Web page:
I have come this spring to see an exhibition L’Isola del Vescovo (Bishop’s Island) in the ornate Settecentesco Ospedale degli Infermi – now the town’s canalside museum – depicting the new excavations beside the cathedral. Following the inauguration, there is an international congress to welcome Comacchio into the club of great Dark Age European sites. The exhibition shows that the emporium was full of post-built dwellings covering as many as 30 to 40 hectares. More to the point, its ample deposits of wine and garum amphorae, soapstone (so-called pietra ollare) from the Alps, and locally made glass confirm the volume of its trade between the Po valley and the upper Adriatic, with some containers coming from as far away as the Black Sea.
The careful 2007 excavations by the cathedral offer a tantalising hint of the archaeological promise. Here a glass-workshop was found with all the equipment more or less in place. Remains of the stone dwelling, the furnaces, and the associated components that one can see still today at Murano near Venice were found in place. This workshop, though, began life in the later 7th century, probably making lamps and window glass for the local monasteries. Piles of coloured glass tesserae show that the raw material was being stripped from the wall mosaics in abandoned Roman buildings. By 800 or so, though, the workshops had been foresaken as the precursor of the modern cathedral was erected close by, and around it were interred simple stone-lined graves. The celebrated coin of Louis the Pious, found as I chanced upon the dig, marks the moment that the workshops were moved elsewhere. The vivid debris of craftsmen and traders show that this was undoubtedly the motor of the regional political economy. No wonder, then, that hard on the heels of the truce with the Carolingians, successive Doges of Venice set out to crush their neighbour.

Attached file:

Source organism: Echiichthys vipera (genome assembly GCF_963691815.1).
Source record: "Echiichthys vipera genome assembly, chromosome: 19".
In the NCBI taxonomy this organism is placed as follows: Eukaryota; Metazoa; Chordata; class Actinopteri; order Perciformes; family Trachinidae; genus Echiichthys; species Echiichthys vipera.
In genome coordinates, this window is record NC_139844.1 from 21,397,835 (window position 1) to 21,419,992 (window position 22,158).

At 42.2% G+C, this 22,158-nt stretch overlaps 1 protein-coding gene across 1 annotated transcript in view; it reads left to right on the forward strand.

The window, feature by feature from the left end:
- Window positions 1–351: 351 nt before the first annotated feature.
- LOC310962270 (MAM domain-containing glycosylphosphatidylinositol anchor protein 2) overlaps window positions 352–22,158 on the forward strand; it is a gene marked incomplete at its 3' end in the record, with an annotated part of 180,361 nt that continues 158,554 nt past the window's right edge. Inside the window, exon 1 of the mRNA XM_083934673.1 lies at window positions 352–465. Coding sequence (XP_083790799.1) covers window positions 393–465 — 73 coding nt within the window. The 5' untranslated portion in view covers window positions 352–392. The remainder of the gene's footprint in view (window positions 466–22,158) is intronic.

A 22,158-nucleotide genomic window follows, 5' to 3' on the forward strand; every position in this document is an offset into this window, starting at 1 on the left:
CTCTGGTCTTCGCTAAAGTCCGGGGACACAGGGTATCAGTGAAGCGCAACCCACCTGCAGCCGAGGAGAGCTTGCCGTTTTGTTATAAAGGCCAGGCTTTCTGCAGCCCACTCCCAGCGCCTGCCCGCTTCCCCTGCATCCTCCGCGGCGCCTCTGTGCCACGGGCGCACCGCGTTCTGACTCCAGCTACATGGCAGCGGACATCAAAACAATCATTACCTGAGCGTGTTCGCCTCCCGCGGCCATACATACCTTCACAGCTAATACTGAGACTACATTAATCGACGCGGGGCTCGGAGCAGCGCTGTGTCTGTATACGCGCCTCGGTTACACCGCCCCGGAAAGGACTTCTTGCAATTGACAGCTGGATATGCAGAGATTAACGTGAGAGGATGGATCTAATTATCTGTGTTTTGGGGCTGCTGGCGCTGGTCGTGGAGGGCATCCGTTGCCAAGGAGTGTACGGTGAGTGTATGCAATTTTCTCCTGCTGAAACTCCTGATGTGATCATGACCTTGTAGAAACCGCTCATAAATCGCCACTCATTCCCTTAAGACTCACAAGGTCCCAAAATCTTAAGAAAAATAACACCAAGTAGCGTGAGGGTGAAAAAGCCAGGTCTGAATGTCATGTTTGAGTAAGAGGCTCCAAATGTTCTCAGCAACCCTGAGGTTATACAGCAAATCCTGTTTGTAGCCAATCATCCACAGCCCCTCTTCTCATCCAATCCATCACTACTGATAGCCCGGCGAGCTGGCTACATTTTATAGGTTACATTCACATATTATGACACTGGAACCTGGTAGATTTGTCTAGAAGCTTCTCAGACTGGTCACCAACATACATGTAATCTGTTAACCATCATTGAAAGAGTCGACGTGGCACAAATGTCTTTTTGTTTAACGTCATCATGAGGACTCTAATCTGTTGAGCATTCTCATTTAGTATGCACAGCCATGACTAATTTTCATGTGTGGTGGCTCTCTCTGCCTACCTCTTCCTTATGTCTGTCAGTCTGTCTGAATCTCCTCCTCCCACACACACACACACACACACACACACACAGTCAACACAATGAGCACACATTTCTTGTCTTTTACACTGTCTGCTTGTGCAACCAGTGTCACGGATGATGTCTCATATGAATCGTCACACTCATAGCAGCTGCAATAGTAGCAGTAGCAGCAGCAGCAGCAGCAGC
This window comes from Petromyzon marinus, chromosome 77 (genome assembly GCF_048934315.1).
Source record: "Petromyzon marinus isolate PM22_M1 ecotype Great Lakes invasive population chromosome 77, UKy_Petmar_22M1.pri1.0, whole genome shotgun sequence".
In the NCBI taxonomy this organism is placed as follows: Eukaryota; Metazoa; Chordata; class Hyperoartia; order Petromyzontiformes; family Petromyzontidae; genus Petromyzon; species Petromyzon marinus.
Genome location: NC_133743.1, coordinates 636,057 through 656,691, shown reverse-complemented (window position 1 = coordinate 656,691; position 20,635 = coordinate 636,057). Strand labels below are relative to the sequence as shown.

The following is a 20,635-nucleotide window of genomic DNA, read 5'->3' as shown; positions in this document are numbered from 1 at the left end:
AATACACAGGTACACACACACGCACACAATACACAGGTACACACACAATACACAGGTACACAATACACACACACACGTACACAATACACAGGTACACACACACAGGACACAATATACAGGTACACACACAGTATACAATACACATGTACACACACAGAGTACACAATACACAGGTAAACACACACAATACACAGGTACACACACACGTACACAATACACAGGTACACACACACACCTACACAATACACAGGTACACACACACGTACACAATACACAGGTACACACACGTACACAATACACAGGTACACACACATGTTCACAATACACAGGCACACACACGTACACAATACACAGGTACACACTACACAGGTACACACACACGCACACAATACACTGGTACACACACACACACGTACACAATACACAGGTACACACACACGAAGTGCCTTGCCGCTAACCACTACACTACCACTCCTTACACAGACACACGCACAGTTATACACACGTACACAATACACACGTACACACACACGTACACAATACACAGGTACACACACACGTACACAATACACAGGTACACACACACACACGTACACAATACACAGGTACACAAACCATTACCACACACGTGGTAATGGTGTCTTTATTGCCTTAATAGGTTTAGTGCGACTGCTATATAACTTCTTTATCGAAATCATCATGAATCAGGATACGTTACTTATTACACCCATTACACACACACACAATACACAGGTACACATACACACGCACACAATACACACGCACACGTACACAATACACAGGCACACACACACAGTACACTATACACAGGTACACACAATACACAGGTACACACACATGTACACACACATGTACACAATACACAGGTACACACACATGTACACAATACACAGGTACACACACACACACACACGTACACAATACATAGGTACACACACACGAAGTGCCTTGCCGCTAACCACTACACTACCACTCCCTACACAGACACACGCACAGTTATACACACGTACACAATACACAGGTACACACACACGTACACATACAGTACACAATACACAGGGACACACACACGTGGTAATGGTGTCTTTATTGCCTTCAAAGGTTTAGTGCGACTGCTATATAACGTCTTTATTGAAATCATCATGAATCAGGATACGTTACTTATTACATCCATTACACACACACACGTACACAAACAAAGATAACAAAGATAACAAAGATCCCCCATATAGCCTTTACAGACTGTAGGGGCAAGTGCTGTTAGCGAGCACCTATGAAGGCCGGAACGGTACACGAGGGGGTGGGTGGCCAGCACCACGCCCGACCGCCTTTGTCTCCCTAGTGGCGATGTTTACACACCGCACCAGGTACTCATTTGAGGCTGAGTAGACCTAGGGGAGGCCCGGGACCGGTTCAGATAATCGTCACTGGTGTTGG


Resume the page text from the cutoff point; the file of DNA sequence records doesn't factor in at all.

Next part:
No excavation along the 1,000km length of the Adriatic coastline of Italy has produced anything as remotely as revealing as Comacchio. But, reflecting back to that discussion captured on YouTube, these first finds are an enticing appetizer for the extraordinary archaeological riches yet to be unearthed in Venice. The prospect of getting into these levels in our lifetime, given the problems of waterlogging, remain small. But here at Comacchio – in Sauro’s new exhibition as well as in his continuing excavation campaigns – the story of the transformation of the Roman world and the making of the Middle Ages is being rewritten.
Added to that, if you love eels, then this is definitely the place for you.
This article is an extract from the full article published in World Archaeology Issue 35. Click here to subscribe